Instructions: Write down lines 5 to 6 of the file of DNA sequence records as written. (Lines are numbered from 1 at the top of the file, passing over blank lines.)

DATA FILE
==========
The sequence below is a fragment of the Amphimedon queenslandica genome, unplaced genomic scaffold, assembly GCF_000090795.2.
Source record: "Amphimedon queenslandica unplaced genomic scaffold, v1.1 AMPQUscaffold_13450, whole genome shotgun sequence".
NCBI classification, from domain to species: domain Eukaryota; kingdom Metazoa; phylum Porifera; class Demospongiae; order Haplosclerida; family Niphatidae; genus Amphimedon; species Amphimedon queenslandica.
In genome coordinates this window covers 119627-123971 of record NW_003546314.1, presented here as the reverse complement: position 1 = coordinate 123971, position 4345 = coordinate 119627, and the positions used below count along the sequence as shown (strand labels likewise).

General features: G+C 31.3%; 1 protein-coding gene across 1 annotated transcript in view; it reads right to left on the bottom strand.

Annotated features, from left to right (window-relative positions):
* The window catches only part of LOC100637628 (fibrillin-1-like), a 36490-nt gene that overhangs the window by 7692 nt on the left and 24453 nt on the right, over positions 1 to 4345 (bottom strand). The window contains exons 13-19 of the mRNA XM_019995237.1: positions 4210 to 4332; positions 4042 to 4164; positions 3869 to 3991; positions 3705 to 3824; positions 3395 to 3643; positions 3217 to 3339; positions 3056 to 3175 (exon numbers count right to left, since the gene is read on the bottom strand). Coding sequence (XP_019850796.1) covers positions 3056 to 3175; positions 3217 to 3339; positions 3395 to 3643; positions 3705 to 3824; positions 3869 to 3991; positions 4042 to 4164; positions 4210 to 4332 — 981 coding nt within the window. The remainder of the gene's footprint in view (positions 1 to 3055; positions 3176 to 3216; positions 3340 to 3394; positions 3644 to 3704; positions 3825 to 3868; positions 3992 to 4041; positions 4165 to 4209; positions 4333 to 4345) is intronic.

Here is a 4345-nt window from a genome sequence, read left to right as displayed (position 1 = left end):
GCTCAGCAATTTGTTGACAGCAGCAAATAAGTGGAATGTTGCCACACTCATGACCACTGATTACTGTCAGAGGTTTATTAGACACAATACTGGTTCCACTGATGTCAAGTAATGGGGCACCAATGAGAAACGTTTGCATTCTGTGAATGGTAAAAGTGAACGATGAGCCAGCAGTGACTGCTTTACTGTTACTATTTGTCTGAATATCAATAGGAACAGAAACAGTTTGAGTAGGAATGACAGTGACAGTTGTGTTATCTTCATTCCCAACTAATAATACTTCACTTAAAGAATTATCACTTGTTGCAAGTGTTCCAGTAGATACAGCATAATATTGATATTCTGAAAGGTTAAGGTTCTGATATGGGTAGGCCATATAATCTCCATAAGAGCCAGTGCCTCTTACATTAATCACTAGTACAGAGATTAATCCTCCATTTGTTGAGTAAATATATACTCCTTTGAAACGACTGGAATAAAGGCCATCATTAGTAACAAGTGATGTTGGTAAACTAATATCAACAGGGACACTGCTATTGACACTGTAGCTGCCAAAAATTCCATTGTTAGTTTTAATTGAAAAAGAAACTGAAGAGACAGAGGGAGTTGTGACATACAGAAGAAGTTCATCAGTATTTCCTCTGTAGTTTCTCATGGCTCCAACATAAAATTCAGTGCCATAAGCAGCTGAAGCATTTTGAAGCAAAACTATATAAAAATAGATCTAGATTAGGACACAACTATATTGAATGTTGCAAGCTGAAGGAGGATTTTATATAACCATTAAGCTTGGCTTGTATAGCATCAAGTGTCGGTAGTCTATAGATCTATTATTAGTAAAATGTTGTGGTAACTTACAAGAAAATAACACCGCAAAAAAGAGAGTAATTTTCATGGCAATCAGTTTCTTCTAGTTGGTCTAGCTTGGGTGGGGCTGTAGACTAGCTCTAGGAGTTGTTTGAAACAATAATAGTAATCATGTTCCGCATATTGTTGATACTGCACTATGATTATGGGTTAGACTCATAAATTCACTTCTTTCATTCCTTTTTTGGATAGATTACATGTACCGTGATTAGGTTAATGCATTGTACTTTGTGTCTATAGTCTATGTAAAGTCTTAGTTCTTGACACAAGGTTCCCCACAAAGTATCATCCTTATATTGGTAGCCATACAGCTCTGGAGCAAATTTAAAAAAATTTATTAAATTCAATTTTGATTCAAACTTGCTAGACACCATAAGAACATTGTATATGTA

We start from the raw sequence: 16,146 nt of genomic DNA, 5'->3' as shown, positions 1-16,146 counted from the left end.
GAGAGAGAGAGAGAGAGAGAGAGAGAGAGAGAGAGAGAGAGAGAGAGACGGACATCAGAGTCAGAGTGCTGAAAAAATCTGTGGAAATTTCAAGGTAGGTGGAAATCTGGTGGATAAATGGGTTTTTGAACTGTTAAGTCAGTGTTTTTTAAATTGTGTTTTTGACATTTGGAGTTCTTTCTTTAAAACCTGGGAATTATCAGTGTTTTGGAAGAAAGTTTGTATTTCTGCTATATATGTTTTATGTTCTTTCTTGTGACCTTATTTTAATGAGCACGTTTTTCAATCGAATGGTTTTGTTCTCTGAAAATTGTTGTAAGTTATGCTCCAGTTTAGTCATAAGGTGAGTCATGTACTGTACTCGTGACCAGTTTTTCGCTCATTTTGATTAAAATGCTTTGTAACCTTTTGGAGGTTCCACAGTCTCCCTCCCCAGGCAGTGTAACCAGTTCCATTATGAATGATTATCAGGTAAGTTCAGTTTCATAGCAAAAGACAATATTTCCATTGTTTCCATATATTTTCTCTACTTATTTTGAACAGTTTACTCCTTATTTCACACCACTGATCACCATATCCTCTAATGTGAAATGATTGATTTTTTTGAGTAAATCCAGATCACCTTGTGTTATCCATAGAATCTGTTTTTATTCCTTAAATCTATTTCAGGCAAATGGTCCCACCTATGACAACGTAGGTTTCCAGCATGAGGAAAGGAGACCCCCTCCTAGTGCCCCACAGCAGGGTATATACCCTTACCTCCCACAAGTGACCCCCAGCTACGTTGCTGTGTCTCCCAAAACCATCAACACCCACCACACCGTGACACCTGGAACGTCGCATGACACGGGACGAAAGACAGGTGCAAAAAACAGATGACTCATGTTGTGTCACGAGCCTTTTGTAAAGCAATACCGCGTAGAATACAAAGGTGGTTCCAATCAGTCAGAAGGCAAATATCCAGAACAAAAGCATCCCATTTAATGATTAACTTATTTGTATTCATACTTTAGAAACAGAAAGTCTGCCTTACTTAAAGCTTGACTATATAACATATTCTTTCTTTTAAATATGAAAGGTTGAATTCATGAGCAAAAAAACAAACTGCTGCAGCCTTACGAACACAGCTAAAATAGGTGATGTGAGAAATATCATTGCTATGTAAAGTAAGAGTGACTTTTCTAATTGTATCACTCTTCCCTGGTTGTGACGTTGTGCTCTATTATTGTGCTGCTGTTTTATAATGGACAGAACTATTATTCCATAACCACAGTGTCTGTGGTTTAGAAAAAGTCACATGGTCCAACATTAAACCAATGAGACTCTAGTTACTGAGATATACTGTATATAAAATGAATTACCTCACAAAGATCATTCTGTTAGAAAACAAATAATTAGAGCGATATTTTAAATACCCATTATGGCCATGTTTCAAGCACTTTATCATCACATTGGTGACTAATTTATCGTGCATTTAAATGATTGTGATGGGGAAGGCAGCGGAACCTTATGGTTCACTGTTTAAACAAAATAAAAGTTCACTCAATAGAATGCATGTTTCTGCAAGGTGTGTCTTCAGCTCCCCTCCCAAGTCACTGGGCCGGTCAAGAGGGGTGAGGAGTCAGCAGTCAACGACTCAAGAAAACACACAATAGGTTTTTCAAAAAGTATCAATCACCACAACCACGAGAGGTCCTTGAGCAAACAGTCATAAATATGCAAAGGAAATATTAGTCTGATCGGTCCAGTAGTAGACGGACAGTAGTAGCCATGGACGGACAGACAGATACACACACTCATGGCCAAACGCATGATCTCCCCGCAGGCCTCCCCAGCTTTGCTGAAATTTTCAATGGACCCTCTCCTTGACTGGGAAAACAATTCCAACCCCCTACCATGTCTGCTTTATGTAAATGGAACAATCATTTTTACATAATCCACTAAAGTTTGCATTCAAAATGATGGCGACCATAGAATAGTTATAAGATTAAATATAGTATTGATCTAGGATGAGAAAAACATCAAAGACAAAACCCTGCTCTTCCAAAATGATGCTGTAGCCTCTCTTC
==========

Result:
General features: G+C 31.3%; 1 protein-coding gene across 1 annotated transcript in view; it reads right to left on the bottom strand.

Annotated features, from left to right (window-relative positions):